Ganga (or the Ganges) – is not just a river but a mother goddess to the billions of Indians.

Winding roads on the uneven terrain of Madhya Pradesh took me to the plains of Uttar Pradesh. My riding pace was increased significantly with the size of the road. Delhi Kolkata Highway (NH19) was fun to ride and a key to reach Varanasi on time.

At any cost, I didn’t want to miss the vibrant ritual held daily at the Dashaswamedh Ghat in the sacred city of Varanasi. By cutting down the breaks and accelerating my speed, I just made it on time when this beautiful ceremony was in process, which made my evening special.

Ganga Arati is a magnificent event to experience religious vibes emanating from the Hindu customs in Varanasi. The rhythmic circular movement of brass lamps accompanied by the mantra chants set a spiritual mood. Through this ritual, Agni Pooja is performed in which a commitment is made to Lord Shiva, Ganga Mata, Surya, Agni and the whole Universe.

It was not only a spectacular event but also musical treat with rhythmic chants of Mantras. All the priests performing Arati will blow conch shells loudly in between, which gave an amazing feeling. The ritual is performed by the students of the Vedas and Upanishads lead by the head of Gangotri Seva Samiti. The whole environment is filled with various sounds of Mantras, bells, conch shells and claps from the crowd.

Priests performing Ganga Aarti

Dashaswamesdh Ghat

The musical night was over. I could see the people, young, old, poor, rich, getting up, praying to the mother goddess and leaving the ghat. Soon I also left the ghat and headed towards the Kashi Vishwanath temple to take blessings of Lord Shiva.

The narrow lanes lined by various shops required for pooja led me to the temple gates. I kept my valuables outside and entered the shrine with a faithful mind. The sanctum sanctorum was crowded and security personal was pushing everyone out immediately. I got my share of a few seconds to touch the feet and pray for humanity.

Now I required proper rest to get ready for the next day. I slept peacefully, with content.

The morning in Varanasi was entirely different from the chaotic night. The sun already rose well above the horizon at 5 am, when I hurried to witness its glory. I enjoyed tea before heading to the Ghats again. The empty boats, floating silently, were woken up by the devotees taking bath in the holy Ganges. Slowly the ghats began to shine in bright colours as the people started performing their daily activities.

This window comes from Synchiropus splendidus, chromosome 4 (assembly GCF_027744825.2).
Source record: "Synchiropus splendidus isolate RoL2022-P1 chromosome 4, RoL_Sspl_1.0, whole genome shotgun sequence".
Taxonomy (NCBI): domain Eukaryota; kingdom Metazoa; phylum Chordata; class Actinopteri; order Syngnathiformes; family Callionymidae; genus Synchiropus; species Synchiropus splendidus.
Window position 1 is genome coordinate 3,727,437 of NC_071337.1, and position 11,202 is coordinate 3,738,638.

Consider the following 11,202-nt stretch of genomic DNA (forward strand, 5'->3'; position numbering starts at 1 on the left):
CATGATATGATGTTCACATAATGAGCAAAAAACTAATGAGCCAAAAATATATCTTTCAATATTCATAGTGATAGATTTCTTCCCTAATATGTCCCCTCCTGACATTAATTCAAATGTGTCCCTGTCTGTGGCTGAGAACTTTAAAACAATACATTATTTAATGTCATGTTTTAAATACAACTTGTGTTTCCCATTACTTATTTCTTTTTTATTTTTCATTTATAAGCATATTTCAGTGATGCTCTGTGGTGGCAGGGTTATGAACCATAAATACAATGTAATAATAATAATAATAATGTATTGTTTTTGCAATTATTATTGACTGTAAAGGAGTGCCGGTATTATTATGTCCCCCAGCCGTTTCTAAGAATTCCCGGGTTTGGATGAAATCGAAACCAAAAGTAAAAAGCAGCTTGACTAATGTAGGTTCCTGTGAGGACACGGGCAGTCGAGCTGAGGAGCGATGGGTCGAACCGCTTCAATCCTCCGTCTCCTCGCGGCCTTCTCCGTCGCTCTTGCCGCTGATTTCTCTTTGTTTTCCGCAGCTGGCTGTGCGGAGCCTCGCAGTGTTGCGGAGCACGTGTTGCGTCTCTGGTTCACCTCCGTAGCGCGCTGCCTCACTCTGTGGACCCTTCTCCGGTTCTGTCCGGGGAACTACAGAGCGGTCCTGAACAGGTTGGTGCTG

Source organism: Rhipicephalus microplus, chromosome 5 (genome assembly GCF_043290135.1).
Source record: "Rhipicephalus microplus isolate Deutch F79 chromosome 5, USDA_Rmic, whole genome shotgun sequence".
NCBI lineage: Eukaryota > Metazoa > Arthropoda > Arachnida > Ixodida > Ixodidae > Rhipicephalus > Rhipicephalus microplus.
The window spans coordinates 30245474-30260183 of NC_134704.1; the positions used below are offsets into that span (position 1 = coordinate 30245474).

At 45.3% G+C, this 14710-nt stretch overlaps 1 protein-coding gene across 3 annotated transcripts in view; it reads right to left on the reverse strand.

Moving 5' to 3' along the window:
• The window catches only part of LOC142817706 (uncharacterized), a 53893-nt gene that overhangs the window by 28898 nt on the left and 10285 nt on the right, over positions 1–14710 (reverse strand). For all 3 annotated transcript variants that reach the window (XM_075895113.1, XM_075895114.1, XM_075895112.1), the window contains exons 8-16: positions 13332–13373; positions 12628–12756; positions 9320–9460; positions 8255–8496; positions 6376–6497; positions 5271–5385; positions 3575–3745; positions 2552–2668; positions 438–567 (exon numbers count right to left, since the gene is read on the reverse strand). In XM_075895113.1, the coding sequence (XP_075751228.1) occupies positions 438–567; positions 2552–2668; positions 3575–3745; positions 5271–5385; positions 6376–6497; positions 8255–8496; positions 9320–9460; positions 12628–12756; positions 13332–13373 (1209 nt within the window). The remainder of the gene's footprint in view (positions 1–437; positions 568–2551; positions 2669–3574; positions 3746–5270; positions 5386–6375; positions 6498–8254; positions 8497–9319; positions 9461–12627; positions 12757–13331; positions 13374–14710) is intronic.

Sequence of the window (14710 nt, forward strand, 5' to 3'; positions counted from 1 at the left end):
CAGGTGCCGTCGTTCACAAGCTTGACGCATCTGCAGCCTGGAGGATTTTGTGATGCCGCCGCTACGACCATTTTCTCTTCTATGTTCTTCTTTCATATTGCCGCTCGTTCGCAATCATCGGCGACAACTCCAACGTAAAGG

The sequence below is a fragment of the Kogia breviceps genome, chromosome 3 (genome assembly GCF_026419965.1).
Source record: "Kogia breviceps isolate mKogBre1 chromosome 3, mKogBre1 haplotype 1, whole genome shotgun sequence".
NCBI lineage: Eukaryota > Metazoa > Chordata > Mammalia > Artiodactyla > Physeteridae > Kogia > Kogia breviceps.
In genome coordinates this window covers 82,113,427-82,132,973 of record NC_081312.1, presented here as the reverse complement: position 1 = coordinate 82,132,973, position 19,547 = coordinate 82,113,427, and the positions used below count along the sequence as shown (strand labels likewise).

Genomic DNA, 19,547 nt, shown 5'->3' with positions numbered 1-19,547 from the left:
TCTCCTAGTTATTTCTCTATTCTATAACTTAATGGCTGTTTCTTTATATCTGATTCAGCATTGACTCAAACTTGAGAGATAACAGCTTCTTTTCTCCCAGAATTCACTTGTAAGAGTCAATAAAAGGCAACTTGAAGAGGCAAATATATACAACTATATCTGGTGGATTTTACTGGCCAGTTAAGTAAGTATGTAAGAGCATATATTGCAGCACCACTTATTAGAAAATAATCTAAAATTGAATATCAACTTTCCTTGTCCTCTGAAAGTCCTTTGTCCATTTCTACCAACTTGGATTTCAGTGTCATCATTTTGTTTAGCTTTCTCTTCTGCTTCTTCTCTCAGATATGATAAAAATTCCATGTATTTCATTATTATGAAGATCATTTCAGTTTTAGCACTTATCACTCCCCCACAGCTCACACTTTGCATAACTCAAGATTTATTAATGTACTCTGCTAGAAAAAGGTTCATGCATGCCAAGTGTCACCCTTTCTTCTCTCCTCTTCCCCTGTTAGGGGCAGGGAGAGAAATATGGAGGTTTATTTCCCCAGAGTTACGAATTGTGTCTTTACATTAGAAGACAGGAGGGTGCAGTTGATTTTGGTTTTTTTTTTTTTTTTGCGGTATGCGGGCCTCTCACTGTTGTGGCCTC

I could sense – everyone around me, came here for a purpose; either triggered by faith or fate.

Sunrise at the Ghats of Varanasi over the Ganges

Kashi – The city of Light

Varanasi, the holiest city for Hindus, is one of the most colourful and fascinating places on earth. This is one of the world’s oldest continually inhabited cities. People come here to wash away their sins in the sacred waters of the Ganges. It is believed that dying in Varanasi liberates the soul from the cycle of rebirth, also called Moksha.

I spent an eventful morning on the ghats of Benaras, experiencing positive spiritual vibes. All you have to do is watch and listen. Amidst all the hustle-bustle, my camera lenses turned onto a man who was sleeping like a king. For him, everything that was happening around him was just an illusion, in Hinduism, it’s called Maya. Or maybe he was just tired of the previous day’s hard work, and he might not have a shelter on his head. I don’t know why but I was looking at the people with a child’s curiosity.

Out of 84 ghats of Varanasi, only Ahilya ghat is named after a person, to honour Devi Ahilya Bai Holkar. People were taking a dip of atonement in the sacred waters of the Ganges at sunrise. The boats were floating, watching silently over the colourful activities happening at the ghats. I couldn’t muster the courage to jump into the water because of the pollution. Instead, I preferred to be a silent spectator.

In any case, the Ghats of Varanasi accepts everyone, no matter how rich or poor you are.

A person sleeping on the ghats of Varanasi

Life and Death

Death, is an unavoidable truth of life, no matter what we do with our lives. Manikarnika Ghat is the main burning ghat in Varanasi, an auspicious place for cremation. It is believed that the soul finds Moksha if cremated at this ghat alongside the holy Ganges. In Hinduism, death is considered as the gateway to another life received as a result of Karma.

From a distance, I was watching at the burning corpse. They say the fire at Manikarnika Ghat never stops as dead bodies keep coming continuously. Half burned bodies and ashes were being pushed into the river, where others are taking a holy dip. The Ganges accepts dead as well as living with the same compassion. But in this process, humans had polluted the holy river without realizing the fact.

This ancient city is a sacred place for Hindus & hence people here are more attached to religious & cultural values. Due to the economic setup of the city, people are interlinked & interdependent concerning the religion, that creates social harmony. You can see, religious and ritualistic activities are being performed in every nook and corner of the city. Bhiksha was an integral part of the search of the Moksha, but I feel, it has lost its meaning over the years.

Like a mother, Ganges accepts everything we do; but is this how we behave with our mother?